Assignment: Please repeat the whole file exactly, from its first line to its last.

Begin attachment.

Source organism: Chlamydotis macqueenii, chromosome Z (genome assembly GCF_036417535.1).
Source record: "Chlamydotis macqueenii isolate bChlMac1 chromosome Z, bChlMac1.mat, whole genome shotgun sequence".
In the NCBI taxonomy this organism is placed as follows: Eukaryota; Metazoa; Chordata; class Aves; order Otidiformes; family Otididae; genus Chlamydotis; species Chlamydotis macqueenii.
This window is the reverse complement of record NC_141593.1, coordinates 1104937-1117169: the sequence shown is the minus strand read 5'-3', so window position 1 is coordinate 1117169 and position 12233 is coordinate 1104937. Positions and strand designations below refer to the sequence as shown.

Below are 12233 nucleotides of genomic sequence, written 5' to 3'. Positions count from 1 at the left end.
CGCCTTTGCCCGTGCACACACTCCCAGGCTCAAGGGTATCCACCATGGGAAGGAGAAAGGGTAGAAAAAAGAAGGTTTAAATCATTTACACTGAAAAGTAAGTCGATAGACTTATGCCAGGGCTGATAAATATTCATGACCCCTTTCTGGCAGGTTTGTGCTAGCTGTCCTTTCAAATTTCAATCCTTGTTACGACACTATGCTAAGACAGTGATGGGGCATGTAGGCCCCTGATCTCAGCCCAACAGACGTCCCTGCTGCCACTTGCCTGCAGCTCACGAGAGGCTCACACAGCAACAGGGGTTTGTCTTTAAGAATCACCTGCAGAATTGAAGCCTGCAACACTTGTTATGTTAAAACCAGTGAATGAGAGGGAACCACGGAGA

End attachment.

Source organism: Chlamydotis macqueenii, chromosome Z (genome assembly GCF_036417535.1).
Source record: "Chlamydotis macqueenii isolate bChlMac1 chromosome Z, bChlMac1.mat, whole genome shotgun sequence".
In the NCBI taxonomy this organism is placed as follows: Eukaryota; Metazoa; Chordata; class Aves; order Otidiformes; family Otididae; genus Chlamydotis; species Chlamydotis macqueenii.
This window is the reverse complement of record NC_141593.1, coordinates 1104937-1117169: the sequence shown is the minus strand read 5'-3', so window position 1 is coordinate 1117169 and position 12233 is coordinate 1104937. Positions and strand designations below refer to the sequence as shown.

Below are 12233 nucleotides of genomic sequence, written 5' to 3'. Positions count from 1 at the left end.
CGCCTTTGCCCGTGCACACACTCCCAGGCTCAAGGGTATCCACCATGGGAAGGAGAAAGGGTAGAAAAAAGAAGGTTTAAATCATTTACACTGAAAAGTAAGTCGATAGACTTATGCCAGGGCTGATAAATATTCATGACCCCTTTCTGGCAGGTTTGTGCTAGCTGTCCTTTCAAATTTCAATCCTTGTTACGACACTATGCTAAGACAGTGATGGGGCATGTAGGCCCCTGATCTCAGCCCAACAGACGTCCCTGCTGCCACTTGCCTGCAGCTCACGAGAGGCTCACACAGCAACAGGGGTTTGTCTTTAAGAATCACCTGCAGAATTGAAGCCTGCAACACTTGTTATGTTAAAACCAGTGAATGAGAGGGAACCACGGAGA